A new study published Sunday in the journal Lancet Infectious Diseases said the supplement echinacea may help bolster the immune system more than previously thought and may shorten and even prevent colds.
"We showed that patients who took echinacea could decrease the risk of developing a cold by 58 percent as well as decrease the duration of a cold by over a day and half," said Dr. Craig Coleman of the University of Connecticut School of Pharmacy.
Echinacea comes from the purple coneflower plant. It is made into teas and pills that are said to help build cold resistance. Coleman and his colleagues analyzed 1,600 patients from 14 previous studies on the herb.
"When you combine them together, you get a very nice conglomerate," Coleman said.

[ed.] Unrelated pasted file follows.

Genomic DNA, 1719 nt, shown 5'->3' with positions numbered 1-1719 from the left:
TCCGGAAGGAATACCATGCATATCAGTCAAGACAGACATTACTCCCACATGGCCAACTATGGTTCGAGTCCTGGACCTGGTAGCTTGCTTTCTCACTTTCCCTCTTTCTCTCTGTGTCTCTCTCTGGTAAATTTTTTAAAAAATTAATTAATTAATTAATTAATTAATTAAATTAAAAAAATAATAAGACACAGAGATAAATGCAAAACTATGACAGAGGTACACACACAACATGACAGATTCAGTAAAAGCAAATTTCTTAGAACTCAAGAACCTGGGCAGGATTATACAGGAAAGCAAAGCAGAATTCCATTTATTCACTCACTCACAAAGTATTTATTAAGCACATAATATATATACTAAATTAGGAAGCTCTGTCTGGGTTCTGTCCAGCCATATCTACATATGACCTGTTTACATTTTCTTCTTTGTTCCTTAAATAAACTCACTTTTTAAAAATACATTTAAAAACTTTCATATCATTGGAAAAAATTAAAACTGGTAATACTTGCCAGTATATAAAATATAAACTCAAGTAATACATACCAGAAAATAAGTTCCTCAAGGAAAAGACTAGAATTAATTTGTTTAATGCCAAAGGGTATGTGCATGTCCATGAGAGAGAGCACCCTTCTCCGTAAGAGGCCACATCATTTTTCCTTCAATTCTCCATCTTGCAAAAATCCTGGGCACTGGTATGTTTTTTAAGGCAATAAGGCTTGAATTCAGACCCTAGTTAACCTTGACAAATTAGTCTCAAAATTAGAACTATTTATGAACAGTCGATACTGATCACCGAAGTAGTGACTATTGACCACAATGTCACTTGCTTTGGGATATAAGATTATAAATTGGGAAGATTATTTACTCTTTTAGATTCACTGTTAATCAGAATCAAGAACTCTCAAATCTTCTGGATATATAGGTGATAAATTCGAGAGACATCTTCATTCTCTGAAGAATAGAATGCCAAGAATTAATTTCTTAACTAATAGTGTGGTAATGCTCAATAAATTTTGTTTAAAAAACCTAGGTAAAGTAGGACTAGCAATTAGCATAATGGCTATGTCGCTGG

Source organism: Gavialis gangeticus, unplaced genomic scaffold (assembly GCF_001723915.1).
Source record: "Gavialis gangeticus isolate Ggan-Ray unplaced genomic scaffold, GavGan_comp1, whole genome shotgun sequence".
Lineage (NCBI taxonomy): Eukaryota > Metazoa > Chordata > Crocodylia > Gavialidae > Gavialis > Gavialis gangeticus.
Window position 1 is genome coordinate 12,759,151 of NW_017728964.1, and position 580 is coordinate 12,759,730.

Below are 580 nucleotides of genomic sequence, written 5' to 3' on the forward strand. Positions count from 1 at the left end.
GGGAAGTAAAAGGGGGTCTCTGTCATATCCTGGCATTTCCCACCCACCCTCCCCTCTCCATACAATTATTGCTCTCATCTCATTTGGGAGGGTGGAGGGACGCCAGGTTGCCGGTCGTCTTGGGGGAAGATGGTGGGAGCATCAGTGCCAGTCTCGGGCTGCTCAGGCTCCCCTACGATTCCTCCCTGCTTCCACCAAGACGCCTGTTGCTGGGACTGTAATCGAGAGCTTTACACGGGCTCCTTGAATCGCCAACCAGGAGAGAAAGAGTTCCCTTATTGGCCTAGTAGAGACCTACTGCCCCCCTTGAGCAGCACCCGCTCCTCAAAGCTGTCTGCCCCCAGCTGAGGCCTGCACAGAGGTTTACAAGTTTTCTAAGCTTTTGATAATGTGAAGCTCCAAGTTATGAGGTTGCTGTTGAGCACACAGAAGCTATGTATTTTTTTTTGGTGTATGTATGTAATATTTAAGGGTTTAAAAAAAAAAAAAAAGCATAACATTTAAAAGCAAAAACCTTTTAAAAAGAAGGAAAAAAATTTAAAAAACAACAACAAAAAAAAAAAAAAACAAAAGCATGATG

The World Health Organization recognized echinacea as a cold treatment in 1999. But other studies have shown opposite results. In 2000, German scientists reported echinacea could help treat colds, but not prevent them. And a 2005 New England Journal of Medicine study, which included more than 400 patients, said echinacea had no effects on colds.
But Health Magazine's Samantha Heller said echinacea isn't for everyone.
"It should not be used by people with compromised immune systems, pregnant or lactating women," she said. "Since they're not regulated, you don't always know what you're getting."
To help make sure you're getting the real thing look for a label from the United States Pharmacopeia (USP). It is an independent group that puts a seal of approval on supplements.